|Publication number||US7495887 B2|
|Application number||US 11/304,779|
|Publication date||Feb 24, 2009|
|Filing date||Dec 15, 2005|
|Priority date||Dec 21, 2004|
|Also published as||DE602005012569D1, EP1675131A1, EP1675131B1, US20060133011|
|Publication number||11304779, 304779, US 7495887 B2, US 7495887B2, US-B2-7495887, US7495887 B2, US7495887B2|
|Inventors||G. Sidney Cox|
|Original Assignee||E.I. Du Pont De Nemours And Company|
|Export Citation||BiBTeX, EndNote, RefMan|
|Patent Citations (19), Referenced by (1), Classifications (54), Legal Events (2)|
|External Links: USPTO, USPTO Assignment, Espacenet|
1. Field of the Disclosure
The technical field relates to dielectric composition(s) and film(s) and their use in electronic circuitry and components, such as, multilayer printed circuits, flexible circuits, semiconductor packaging and buried film capacitors.
2. Description of Related Art
An increasing need exists for reducing the size and increasing the performance of integrated circuit components. One common part of the integrated circuit components, for example planar capacitor components, includes a dielectric layer that is formed from a composition comprising a dielectric functional filler material and a polymer. Typically, using a dielectric functional filler material having a high dielectric constant, K, in a capacitor allows for storage of the same amount of electrical charge for a given thickness of the dielectric layer in a reduced capacitor area versus that containing no filler.
Various types of dielectric layers are currently being used in the processing of circuit board capacitors. However, the dielectric constant of the dielectric layer is limited and problems exist in regard to certain electrical properties, such as low dielectric withstanding voltage and high leakage current. Both of these problems limit the capability of the final capacitor and, in many cases, limit the ability to decrease the thickness of the dielectric layer within the capacitor to the desired level.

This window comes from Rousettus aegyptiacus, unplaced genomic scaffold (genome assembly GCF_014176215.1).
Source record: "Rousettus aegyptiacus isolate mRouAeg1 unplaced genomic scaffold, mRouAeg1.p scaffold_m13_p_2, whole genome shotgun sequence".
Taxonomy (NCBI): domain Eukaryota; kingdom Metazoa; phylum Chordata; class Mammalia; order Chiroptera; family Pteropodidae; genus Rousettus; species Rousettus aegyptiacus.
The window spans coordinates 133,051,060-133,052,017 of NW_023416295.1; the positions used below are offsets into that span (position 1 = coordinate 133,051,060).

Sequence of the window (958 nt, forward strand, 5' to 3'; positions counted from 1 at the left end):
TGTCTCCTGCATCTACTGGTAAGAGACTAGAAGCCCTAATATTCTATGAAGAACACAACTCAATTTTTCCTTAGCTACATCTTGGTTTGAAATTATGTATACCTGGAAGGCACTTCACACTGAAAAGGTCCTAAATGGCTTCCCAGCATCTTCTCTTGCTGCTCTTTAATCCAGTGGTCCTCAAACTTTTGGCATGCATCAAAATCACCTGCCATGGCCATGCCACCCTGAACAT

U.S. Pat. No. 5,079,069 to Howard et. al. is directed to capacitor laminates for use in capacitive printed circuit boards.
Accordingly, the present inventor desired to provide dielectric compositions and films for use in capacitor formation in electronic components that have desirable electrical and physical properties, such as high dielectric withstanding voltage and low leakage current. These dielectric compositions and films are especially useful in embedded passive applications.
The present invention provides such compositions, films, device and method of making such device. The present invention relates to dielectric composites comprising a paraelectric filler and polymeric material where the combination has a dielectric constant between 50 and 150. The present invention further relates to the composition above wherein said composition has been processed to form a film and a capacitor comprising the film.
A further embodiment of the present invention is a capacitor comprising the dielectric composition above disposed between two conductive electrodes and a printed wiring board comprising said capacitor. Still a further embodiment relates to a method of forming an embedded planar capacitor comprising: providing the dielectric composition above; applying said dielectric composition to a first metallic layer, thus forming a metallic side and a dielectric side; and applying a second metallic layer to said dielectric side. A further embodiment is a planar capacitor formed by the method above.
Capacitors constructed utilizing the composition of the present invention generally have high capacitance densities and other desirable electrical and physical properties. The capacitors can be, for example, embedded in printed wiring boards and on integrated circuit substrates, and can be used to form integrated circuit packages and integrated passive devices.
Those skilled in the art will appreciate the above stated advantages and other advantages and benefits of various additional embodiments of the invention upon reading the following detailed description of the embodiments with reference to the below-listed drawings.
According to common practice, the various features of the drawings discussed below are not necessarily drawn to scale. Dimensions of various features and elements in the drawings may be expanded or reduced to more clearly illustrate the embodiments of the invention.
The detailed description will refer to the following drawings, wherein like numerals refer to like elements, and wherein:
The present invention relates to a dielectric composition and dielectric film which allow for improved electrical performance, such as high dielectric withstanding voltage and low leakage current, in electronic circuitry such as multilayer printed circuits, flexible circuits, semiconductor packaging and buried film capacitors. The dielectric composition comprises a paraelectric filler, such as, but not limited to, TiO2, Ta2O5, HfO2, Nb2O5, Al2O3, and Steatite and a polymer. The filler could be any paraelectric filler with a dielectric constant between 10 and 150. The paraelectric filler has a relatively high insulation resistance (low leakage current) and breakdown voltage in bulk form.